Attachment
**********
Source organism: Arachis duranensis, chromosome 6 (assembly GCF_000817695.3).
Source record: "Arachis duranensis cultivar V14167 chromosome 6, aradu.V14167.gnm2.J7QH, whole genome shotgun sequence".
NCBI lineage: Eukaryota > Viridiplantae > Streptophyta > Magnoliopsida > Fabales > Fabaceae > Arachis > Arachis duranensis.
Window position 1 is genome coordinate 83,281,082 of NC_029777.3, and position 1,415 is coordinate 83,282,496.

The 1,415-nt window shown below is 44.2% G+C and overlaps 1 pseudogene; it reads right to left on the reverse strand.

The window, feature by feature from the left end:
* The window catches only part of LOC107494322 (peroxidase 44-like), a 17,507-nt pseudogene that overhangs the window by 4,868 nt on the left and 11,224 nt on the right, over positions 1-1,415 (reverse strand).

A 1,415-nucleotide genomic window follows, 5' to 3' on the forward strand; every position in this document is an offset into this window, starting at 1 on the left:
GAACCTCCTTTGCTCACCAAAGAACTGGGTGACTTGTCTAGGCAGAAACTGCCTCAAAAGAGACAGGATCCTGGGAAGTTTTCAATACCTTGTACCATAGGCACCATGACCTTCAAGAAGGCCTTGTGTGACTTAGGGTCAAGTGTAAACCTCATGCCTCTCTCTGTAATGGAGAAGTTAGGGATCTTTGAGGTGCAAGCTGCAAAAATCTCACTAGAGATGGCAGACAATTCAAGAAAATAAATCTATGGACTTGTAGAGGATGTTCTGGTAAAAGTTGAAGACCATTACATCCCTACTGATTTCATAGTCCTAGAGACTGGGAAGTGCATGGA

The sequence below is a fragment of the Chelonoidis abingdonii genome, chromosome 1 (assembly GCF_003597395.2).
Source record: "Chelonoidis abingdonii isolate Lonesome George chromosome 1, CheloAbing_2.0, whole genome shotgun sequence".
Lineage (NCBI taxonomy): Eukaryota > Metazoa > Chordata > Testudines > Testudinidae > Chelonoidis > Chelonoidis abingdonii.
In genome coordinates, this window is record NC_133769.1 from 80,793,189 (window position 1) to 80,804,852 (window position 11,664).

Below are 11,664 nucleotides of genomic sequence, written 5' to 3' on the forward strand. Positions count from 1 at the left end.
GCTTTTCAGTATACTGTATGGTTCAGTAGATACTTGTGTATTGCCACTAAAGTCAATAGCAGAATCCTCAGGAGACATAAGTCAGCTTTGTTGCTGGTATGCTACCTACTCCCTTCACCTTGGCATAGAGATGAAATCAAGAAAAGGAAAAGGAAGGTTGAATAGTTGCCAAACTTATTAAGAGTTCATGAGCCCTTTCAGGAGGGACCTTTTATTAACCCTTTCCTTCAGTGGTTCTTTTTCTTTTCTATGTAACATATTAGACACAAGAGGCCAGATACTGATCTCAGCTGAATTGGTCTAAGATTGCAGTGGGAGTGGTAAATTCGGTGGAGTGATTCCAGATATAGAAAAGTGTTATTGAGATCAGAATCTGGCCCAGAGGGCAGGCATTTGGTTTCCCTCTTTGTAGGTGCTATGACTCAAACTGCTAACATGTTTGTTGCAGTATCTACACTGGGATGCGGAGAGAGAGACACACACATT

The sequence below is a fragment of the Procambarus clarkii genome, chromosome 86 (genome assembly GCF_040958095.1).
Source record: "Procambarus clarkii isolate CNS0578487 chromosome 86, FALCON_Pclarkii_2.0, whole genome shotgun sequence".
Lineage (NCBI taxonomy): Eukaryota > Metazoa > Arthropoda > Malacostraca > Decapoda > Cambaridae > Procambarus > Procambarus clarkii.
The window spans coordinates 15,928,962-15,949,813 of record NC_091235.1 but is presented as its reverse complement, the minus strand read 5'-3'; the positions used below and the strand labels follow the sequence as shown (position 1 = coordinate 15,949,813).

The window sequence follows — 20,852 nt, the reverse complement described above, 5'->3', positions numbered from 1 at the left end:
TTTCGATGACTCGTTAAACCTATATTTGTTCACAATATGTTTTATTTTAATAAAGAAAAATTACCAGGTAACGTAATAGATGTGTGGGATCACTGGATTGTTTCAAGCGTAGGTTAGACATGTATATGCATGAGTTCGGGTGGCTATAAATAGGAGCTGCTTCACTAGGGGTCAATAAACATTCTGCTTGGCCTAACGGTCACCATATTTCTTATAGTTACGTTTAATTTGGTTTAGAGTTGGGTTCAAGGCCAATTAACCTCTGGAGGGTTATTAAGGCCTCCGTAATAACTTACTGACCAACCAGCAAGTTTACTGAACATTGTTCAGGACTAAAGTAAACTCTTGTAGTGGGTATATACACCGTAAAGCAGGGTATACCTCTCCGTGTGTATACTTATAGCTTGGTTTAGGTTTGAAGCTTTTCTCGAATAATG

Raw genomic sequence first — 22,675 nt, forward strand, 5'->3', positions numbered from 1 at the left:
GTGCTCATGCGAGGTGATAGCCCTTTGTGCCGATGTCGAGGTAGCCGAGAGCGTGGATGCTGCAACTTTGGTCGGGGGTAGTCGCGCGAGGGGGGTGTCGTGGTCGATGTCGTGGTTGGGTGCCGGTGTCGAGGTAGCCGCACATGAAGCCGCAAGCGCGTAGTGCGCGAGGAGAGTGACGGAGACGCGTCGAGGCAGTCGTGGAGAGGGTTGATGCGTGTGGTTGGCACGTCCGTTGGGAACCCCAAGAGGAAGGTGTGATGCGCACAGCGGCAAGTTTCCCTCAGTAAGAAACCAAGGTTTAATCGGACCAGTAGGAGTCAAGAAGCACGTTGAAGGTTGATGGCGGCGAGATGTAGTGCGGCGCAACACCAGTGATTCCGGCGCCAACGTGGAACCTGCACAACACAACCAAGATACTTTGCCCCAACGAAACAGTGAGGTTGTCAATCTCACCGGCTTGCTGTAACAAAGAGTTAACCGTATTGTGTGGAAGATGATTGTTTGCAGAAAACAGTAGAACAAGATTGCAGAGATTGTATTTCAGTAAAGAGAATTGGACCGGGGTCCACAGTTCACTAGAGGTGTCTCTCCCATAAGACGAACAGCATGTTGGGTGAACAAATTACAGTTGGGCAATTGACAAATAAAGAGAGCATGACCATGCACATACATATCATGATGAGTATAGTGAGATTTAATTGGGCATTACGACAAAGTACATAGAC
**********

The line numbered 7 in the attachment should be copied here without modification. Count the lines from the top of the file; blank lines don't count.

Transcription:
* The window catches only part of LOC107494322 (peroxidase 44-like), a 17,507-nt pseudogene that overhangs the window by 4,868 nt on the left and 11,224 nt on the right, over positions 1-1,415 (reverse strand).